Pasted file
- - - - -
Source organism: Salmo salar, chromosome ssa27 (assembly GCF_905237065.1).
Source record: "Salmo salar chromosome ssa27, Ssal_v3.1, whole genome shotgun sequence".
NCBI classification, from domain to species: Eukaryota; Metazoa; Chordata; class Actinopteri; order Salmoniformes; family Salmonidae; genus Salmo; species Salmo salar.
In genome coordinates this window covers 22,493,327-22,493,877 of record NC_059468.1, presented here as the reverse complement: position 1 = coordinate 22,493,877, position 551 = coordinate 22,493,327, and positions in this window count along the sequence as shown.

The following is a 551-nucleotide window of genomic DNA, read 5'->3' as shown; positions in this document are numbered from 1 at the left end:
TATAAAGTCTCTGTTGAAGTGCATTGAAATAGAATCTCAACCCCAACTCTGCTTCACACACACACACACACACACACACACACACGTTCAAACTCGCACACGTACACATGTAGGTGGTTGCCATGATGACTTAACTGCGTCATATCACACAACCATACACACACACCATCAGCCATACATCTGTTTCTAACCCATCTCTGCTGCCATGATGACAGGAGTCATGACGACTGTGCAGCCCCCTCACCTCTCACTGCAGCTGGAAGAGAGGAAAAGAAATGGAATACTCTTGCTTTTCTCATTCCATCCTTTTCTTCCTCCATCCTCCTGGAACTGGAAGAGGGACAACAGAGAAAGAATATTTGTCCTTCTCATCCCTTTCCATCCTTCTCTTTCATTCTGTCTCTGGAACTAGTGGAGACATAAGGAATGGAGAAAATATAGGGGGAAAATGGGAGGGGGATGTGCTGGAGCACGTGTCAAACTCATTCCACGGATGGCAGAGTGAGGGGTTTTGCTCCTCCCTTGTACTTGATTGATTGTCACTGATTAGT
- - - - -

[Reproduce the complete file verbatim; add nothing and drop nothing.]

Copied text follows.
Source organism: Salmo salar, chromosome ssa27 (assembly GCF_905237065.1).
Source record: "Salmo salar chromosome ssa27, Ssal_v3.1, whole genome shotgun sequence".
NCBI classification, from domain to species: Eukaryota; Metazoa; Chordata; class Actinopteri; order Salmoniformes; family Salmonidae; genus Salmo; species Salmo salar.
In genome coordinates this window covers 22,493,327-22,493,877 of record NC_059468.1, presented here as the reverse complement: position 1 = coordinate 22,493,877, position 551 = coordinate 22,493,327, and positions in this window count along the sequence as shown.

The following is a 551-nucleotide window of genomic DNA, read 5'->3' as shown; positions in this document are numbered from 1 at the left end:
TATAAAGTCTCTGTTGAAGTGCATTGAAATAGAATCTCAACCCCAACTCTGCTTCACACACACACACACACACACACACACACACGTTCAAACTCGCACACGTACACATGTAGGTGGTTGCCATGATGACTTAACTGCGTCATATCACACAACCATACACACACACCATCAGCCATACATCTGTTTCTAACCCATCTCTGCTGCCATGATGACAGGAGTCATGACGACTGTGCAGCCCCCTCACCTCTCACTGCAGCTGGAAGAGAGGAAAAGAAATGGAATACTCTTGCTTTTCTCATTCCATCCTTTTCTTCCTCCATCCTCCTGGAACTGGAAGAGGGACAACAGAGAAAGAATATTTGTCCTTCTCATCCCTTTCCATCCTTCTCTTTCATTCTGTCTCTGGAACTAGTGGAGACATAAGGAATGGAGAAAATATAGGGGGAAAATGGGAGGGGGATGTGCTGGAGCACGTGTCAAACTCATTCCACGGATGGCAGAGTGAGGGGTTTTGCTCCTCCCTTGTACTTGATTGATTGTCACTGATTAGT